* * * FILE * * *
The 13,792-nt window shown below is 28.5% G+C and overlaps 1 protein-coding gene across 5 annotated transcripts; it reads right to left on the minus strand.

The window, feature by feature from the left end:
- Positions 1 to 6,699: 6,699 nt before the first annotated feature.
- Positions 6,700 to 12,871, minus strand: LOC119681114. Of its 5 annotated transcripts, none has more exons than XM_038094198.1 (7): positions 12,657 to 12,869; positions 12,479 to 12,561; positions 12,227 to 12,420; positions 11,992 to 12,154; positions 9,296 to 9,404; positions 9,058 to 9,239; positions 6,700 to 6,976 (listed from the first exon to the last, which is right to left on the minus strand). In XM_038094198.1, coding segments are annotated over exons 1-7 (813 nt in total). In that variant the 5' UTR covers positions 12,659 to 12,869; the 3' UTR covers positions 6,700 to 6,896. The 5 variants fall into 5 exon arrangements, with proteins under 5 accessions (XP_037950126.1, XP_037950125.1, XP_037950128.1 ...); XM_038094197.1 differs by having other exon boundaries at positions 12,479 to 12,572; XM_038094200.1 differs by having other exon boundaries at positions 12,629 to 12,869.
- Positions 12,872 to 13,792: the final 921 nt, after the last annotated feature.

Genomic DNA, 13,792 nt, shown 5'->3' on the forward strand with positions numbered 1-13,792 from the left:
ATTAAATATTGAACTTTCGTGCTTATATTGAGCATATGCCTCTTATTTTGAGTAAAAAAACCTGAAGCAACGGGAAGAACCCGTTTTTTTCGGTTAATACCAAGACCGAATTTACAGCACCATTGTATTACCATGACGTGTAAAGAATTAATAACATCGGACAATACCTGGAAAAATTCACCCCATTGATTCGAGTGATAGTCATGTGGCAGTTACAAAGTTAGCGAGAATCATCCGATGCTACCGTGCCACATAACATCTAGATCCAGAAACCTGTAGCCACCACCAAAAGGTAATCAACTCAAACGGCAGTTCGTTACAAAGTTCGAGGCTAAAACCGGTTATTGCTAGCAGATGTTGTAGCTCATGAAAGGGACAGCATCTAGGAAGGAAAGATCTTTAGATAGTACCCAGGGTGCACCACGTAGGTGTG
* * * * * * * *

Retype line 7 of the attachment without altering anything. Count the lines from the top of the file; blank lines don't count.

ATTAAATATTGAACTTTCGTGCTTATATTGAGCATATGCCTCTTATTTTGAGTAAAAAAACCTGAAGCAACGGGAAGAACCCGTTTTTTTCGGTTAATACCAAGACCGAATTTACAGCACCATTGTATTACCATGACGTGTAAAGAATTAATAACATCGGACAATACCTGGAAAAATTCACCCCATTGATTCGAGTGATAGTCATGTGGCAGTTACAAAGTTAGCGAGAATCATCCGATGCTACCGTGCCACATAACATCTAGATCCAGAAACCTGTAGCCACCACCAAAAGGTAATCAACTCAAACGGCAGTTCGTTACAAAGTTCGAGGCTAAAACCGGTTATTGCTAGCAGATGTTGTAGCTCATGAAAGGGACAGCATCTAGGAAGGAAAGATCTTTAGATAGTACCCAGGGTGCACCACGTAGGTGTG